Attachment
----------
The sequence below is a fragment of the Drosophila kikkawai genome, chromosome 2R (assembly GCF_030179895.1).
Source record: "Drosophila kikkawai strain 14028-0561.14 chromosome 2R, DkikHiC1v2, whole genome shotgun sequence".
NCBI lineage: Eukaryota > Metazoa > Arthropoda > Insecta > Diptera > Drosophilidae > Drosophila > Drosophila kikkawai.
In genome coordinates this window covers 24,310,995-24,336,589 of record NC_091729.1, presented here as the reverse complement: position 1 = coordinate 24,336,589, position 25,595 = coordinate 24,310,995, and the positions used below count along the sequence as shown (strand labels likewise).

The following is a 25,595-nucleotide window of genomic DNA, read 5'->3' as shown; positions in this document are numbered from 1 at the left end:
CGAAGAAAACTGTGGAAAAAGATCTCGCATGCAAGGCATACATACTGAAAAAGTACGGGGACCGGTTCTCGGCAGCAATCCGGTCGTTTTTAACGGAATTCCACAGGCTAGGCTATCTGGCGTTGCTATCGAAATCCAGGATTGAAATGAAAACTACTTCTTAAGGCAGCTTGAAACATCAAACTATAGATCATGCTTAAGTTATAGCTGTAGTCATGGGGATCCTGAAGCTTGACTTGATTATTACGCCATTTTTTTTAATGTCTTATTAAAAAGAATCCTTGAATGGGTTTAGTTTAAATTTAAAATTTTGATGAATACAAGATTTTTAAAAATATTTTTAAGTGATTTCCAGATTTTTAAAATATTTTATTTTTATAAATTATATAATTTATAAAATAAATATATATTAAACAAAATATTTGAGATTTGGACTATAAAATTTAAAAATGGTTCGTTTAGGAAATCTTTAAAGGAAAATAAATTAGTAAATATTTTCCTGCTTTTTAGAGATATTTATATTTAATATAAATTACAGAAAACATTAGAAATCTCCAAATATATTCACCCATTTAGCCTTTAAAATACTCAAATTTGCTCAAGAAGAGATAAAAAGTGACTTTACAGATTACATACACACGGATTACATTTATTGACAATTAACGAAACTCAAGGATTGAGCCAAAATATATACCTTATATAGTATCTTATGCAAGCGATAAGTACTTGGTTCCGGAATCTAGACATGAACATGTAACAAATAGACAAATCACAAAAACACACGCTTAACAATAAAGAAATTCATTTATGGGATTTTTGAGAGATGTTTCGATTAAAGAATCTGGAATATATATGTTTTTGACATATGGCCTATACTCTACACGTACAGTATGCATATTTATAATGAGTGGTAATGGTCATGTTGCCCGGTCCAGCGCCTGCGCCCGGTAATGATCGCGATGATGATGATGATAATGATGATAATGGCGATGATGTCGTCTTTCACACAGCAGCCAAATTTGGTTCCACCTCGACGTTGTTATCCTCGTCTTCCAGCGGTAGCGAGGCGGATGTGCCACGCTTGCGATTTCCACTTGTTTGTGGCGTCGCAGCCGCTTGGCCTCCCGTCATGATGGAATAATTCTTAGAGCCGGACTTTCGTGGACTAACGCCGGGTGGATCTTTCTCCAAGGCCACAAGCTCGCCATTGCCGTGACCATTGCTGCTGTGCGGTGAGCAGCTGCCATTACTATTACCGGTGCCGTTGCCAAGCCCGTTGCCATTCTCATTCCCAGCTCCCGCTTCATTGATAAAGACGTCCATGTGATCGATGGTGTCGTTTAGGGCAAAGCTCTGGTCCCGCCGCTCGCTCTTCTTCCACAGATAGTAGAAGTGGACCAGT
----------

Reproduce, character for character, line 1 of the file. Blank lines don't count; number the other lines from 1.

The sequence below is a fragment of the Drosophila kikkawai genome, chromosome 2R (assembly GCF_030179895.1).